Dental implants are artificial teeth that are implanted into the mouth and jaw, often used when adults lose adult teeth as they age. Most dental implants are made to look, feel, and act like natural teeth and are the closest thing you can get to natural, healthy teeth. Not only does this help preserve the aesthetic view of the mouth, but dental implants also preserve the overall structure of the mouth by keeping the other teeth from moving out of their normal positions in unnatural or painful ways.
A dental implant is made of a metal post topped by an artificial tooth. This implant is installed into the gumline to keep the structure of the remaining teeth and to keep natural chewing and biting intact.
Dental implant surgery replaces the root area of the missing tooth with metal, screw-like posts in which the artificial tooth can be implemented. The artificial teeth look and act just like real ones, so this type of surgery can be a great alternative to wearing dentures or having ill-fitting bridgework done.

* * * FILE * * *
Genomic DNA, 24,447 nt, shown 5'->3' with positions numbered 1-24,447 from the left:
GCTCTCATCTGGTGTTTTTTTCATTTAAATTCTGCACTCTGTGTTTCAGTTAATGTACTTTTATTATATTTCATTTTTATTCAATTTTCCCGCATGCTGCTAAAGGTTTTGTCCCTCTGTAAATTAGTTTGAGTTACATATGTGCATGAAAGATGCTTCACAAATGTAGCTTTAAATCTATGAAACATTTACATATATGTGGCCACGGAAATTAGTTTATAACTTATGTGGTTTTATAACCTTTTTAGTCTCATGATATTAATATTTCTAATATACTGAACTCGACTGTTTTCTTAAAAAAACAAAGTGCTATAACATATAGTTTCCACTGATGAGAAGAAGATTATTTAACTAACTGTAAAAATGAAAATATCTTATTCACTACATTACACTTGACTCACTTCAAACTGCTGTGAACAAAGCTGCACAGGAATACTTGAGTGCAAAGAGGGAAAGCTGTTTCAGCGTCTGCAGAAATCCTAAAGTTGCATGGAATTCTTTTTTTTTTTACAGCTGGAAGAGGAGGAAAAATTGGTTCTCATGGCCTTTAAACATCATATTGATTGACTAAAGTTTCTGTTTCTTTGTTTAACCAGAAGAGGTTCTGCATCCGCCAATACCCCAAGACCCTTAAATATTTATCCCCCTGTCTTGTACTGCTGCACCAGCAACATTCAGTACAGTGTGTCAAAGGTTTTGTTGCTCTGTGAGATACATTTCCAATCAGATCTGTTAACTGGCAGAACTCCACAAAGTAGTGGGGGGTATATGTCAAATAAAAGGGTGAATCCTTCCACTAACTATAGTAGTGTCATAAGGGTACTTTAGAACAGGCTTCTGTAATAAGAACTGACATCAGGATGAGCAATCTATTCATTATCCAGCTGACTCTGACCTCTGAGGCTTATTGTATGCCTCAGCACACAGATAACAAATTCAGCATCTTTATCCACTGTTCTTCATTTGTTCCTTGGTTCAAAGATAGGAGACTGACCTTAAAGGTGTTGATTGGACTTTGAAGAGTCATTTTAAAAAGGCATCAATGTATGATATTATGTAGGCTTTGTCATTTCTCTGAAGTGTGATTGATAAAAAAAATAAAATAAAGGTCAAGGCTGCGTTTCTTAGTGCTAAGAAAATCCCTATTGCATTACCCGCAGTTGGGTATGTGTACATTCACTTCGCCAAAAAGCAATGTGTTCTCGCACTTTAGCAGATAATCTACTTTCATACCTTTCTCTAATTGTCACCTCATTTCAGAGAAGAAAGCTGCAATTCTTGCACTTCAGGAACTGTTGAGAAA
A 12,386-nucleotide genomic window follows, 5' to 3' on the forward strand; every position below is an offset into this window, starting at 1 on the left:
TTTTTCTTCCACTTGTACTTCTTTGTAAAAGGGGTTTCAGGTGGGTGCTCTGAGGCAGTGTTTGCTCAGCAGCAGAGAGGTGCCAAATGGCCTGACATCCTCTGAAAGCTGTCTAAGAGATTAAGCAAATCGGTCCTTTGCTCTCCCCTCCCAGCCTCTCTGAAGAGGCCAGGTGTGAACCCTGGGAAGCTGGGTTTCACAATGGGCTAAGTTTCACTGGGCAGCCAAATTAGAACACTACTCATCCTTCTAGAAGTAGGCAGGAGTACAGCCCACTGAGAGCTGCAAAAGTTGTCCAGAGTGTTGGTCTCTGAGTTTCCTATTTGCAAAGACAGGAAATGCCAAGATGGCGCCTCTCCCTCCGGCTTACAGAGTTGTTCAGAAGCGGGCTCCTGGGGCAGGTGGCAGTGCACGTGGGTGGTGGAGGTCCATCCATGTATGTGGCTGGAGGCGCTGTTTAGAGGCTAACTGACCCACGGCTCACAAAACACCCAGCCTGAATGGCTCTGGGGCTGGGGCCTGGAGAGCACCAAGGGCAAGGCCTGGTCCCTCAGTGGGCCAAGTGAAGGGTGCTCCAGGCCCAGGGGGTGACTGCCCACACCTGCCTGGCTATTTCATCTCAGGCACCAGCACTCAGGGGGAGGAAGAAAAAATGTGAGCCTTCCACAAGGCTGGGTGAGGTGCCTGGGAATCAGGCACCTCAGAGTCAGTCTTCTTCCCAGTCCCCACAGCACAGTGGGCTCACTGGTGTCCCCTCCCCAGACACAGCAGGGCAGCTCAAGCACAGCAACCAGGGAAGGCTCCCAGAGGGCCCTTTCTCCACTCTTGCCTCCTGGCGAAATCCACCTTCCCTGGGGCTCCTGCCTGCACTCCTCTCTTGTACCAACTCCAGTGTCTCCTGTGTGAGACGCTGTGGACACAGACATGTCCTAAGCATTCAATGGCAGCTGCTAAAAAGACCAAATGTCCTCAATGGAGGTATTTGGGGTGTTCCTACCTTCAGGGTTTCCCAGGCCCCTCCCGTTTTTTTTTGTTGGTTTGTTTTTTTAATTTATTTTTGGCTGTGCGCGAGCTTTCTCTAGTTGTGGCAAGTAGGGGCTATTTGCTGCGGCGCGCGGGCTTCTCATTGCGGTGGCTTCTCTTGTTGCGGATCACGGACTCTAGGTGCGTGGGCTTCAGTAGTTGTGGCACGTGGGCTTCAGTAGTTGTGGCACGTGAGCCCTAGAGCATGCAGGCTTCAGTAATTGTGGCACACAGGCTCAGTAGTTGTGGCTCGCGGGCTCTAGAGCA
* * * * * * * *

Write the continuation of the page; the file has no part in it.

Dental implant surgery may be performed in several steps depending upon the kind of implant you’re getting and the health of your jawbone. The process requires the jawbone to heal tightly around the dental implant area, (called osseointegration) effectively assimilating it into the gumline as if it were a natural tooth. The implants are surgically placed within the jawbone and serve as the “root” of the artificial tooth being implemented. Titanium is often used for this procedure because it fuses the implant with the jawbone, remains firmly in place, and won’t decay like some kinds of bridgework.